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Thaksin says he will be assassinated

Posted by hasekamp on 27 January 2009 at 12:13 PM
National police chief Patcharawat Wongsuwan and Defense Minister Prawit Wongsuwan on Tuesday expressed astonishment over ousted premier Thaksin Shinawatra's claim that he is a target of assassination. Pol Gen Patcharawat said he has never heard of such reports, adding that police can ensure safety to Mr Thaksin if he returns to Thailand. He will be treated as a Thai citizen, he added. Meanwhile, Gen Prawit said the ousted premier and society are ultimately the ones to decide whether it was appropriate for him to make a phone-in and speak to his supporters. On Sunday, Mr Thaksin phoned-in to satellite TV DStation, saying that he had been denied justice and would not end his involvement in politics until he was returned money confiscated from him by the coup-installed Asset Scrutiny Committee. He also claimed that there had been an attempt on his life. (Source: The Bangkok Post)


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Singer charged for New Year fire

Posted by hasekamp on 27 January 2009 at 12:10 PM
The police on Tuesday completed the investigation into the Santika pub fire case and charged a lead singer from a rock band with negligence resulting in other people's deaths. Saravuth Ariya, lead singer of the band called Burn, is charged with negligence that caused deaths of people at upscale Santika nightclub that went on fire on Jan 1. Deputy police chief Jongrak Jutanont said that Burn music group\92s lead singer Saravuth Ariya, aged 28, was a prime suspect for causing the pub fire on New Year's Eve, which left 65 deaths and over 200 injuries. "Eyewitnesses and evidence points to fireworks as the cause of the fire at the pub because the fireworks were launched towards the ceiling and the fire broke out 30 seconds after the fireworks were lit," Pol Gen Jongrak said. "Saravuth was seen carrying fireworks into the pub and lighting them during the countdown," he added. Mr Saravuth denied all charges and wanted to give testimony in court. (Source: The Bangkok Post)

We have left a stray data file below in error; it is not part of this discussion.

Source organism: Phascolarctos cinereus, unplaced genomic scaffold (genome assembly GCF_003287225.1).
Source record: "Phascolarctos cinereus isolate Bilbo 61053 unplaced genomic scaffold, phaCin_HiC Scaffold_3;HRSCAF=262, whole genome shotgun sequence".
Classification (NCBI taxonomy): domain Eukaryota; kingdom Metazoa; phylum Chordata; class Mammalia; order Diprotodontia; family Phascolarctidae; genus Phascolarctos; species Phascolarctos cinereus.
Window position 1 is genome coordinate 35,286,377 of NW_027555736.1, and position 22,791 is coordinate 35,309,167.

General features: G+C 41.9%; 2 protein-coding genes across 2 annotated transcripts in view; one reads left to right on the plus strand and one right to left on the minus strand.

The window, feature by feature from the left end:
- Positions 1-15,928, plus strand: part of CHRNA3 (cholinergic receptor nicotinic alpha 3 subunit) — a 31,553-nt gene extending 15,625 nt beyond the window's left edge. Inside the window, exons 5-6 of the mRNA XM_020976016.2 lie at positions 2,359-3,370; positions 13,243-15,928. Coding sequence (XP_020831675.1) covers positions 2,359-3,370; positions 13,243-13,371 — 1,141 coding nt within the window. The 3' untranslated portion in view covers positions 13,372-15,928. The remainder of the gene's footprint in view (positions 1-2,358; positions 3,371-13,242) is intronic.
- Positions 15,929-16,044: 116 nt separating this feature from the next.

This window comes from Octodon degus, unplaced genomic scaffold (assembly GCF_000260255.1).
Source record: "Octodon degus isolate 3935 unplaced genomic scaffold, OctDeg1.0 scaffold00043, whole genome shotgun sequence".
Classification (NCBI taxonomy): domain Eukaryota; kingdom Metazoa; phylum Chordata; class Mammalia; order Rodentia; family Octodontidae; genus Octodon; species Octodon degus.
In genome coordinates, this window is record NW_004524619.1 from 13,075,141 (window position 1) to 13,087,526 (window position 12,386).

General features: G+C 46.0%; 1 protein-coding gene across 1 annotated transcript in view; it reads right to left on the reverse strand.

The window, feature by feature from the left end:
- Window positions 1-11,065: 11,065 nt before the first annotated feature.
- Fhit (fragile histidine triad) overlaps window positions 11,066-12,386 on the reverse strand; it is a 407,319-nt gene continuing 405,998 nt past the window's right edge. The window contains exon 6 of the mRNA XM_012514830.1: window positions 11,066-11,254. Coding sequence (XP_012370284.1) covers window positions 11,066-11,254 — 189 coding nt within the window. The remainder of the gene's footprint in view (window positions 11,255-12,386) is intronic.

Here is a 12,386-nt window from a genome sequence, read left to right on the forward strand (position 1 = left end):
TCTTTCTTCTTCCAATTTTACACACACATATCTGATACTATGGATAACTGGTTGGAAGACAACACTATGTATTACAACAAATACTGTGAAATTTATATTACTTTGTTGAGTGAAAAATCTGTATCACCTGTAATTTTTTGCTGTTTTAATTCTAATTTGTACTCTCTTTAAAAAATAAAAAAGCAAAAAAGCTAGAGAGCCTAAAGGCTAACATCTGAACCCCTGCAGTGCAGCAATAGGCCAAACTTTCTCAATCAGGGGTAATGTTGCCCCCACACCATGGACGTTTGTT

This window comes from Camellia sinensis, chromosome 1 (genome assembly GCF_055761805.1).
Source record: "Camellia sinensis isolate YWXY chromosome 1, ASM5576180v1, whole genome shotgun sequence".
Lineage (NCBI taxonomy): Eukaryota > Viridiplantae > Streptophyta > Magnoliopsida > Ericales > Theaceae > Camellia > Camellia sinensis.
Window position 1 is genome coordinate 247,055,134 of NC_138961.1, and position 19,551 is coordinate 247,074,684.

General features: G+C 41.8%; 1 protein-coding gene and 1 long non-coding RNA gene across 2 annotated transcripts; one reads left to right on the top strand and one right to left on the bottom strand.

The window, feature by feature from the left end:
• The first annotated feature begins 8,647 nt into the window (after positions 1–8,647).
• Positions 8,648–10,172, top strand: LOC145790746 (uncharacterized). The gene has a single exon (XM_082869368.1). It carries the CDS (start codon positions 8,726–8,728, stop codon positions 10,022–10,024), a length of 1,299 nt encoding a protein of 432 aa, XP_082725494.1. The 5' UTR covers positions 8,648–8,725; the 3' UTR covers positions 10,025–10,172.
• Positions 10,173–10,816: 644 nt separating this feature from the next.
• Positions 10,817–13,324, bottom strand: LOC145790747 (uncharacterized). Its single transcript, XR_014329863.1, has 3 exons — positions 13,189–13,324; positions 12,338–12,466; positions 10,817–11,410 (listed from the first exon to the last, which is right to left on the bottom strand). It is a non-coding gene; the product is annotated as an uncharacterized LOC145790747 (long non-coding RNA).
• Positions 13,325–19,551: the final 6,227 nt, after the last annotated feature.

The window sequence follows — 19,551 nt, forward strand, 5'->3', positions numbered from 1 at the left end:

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Border talks with Cambodia

Posted by hasekamp on 26 January 2009 at 10:43 AM
Thailand and Cambodia this morning have "substantive" bilateral talks covering issues related to Thai-Cambodian border issues, trade and tourism cooperation. Foreign Minister Kasit Piromya told a press conference that both sides agreed to settle their mutual problems with peaceful means and in brotherly ways. "We have political will and commonalities to move forward for the well beings of both peoples," Kasit said. In the same press conference, Cambodian Foreign Minister Hor Namhong said that Thai Defence Minister Prawit Wongsuwan will make an official visit to Cambodian early next month to discuss the border situation, which has been calm followed weeks of tensions in November 2008. Top on the agenda will be troop adjustments along the Thai-Cambodian border. A new round of discussion by Joint Border Commission to discuss the overlapping areas has been also scheduled for early next month. (Source: The Nation)


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Quiet Chinese New Year celebration

Posted by hasekamp on 26 January 2009 at 10:38 AM
Thai-Chinese descendants nationwide are worshiping the gods and praying to their ancestors in the lead-up to Chinese New Year today. But festivities are quieter than they were this time last year. In the southern province of Songkhla, many people made merit at the city pillar shrine and held a candlelight ceremony there last night. In Nakhon Sawan province, people presented offerings to different shrines. However, they are offering less this year, probably due to the economic crisis. In Chiang Mai, the atmosphere was quiet, with the number of Thai-Chinese visiting shrines down on last year. The atmosphere in Pattaya was also subdued, with fewer Thai-Chinese joining New Year festivities than in past years. Pattani province was busier, as more than 6,000 Thai-Chinese and tourists from Malaysia and Singapore flocked to pay respect to the Chao Mae Lim Kor Niew shrine. The atmosphere near the Thai-Cambodian border checkpoints in Chanthaburi province was also lively, as many Cambodian-Chinese entered Thailand to buy Chinese New Year offerings such as pork, poultry and fish. In Bangkok, Chinatown's gold shops are quieter this year even though the New Year is traditionally a time when gold sells well. The Tourism Authority of Thailand will hold the Chinese New Year Festival at Chinatown on Yaowarat road today and tomorrow. Her Royal Highness Princess Maha Chakri Sirindhorn will preside over the opening at 5pm. The event is expected to make 500 million baht. (Source: The Bangkok Post)